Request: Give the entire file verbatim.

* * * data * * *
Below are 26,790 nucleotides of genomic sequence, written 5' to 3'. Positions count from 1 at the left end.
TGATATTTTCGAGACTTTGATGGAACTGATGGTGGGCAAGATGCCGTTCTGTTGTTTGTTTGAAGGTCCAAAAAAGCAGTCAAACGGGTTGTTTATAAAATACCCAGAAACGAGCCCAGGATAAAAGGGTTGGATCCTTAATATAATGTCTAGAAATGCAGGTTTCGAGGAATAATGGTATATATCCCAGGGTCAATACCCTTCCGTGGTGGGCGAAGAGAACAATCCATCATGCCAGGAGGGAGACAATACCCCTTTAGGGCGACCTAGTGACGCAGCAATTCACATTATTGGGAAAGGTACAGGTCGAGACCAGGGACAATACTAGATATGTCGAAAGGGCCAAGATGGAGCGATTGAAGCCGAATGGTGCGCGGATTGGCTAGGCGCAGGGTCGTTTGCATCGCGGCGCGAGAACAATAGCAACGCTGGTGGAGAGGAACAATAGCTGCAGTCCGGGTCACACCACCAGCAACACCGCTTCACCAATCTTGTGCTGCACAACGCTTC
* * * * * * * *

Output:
Below are 26,790 nucleotides of genomic sequence, written 5' to 3'. Positions count from 1 at the left end.
TGATATTTTCGAGACTTTGATGGAACTGATGGTGGGCAAGATGCCGTTCTGTTGTTTGTTTGAAGGTCCAAAAAAGCAGTCAAACGGGTTGTTTATAAAATACCCAGAAACGAGCCCAGGATAAAAGGGTTGGATCCTTAATATAATGTCTAGAAATGCAGGTTTCGAGGAATAATGGTATATATCCCAGGGTCAATACCCTTCCGTGGTGGGCGAAGAGAACAATCCATCATGCCAGGAGGGAGACAATACCCCTTTAGGGCGACCTAGTGACGCAGCAATTCACATTATTGGGAAAGGTACAGGTCGAGACCAGGGACAATACTAGATATGTCGAAAGGGCCAAGATGGAGCGATTGAAGCCGAATGGTGCGCGGATTGGCTAGGCGCAGGGTCGTTTGCATCGCGGCGCGAGAACAATAGCAACGCTGGTGGAGAGGAACAATAGCTGCAGTCCGGGTCACACCACCAGCAACACCGCTTCACCAATCTTGTGCTGCACAACGCTTC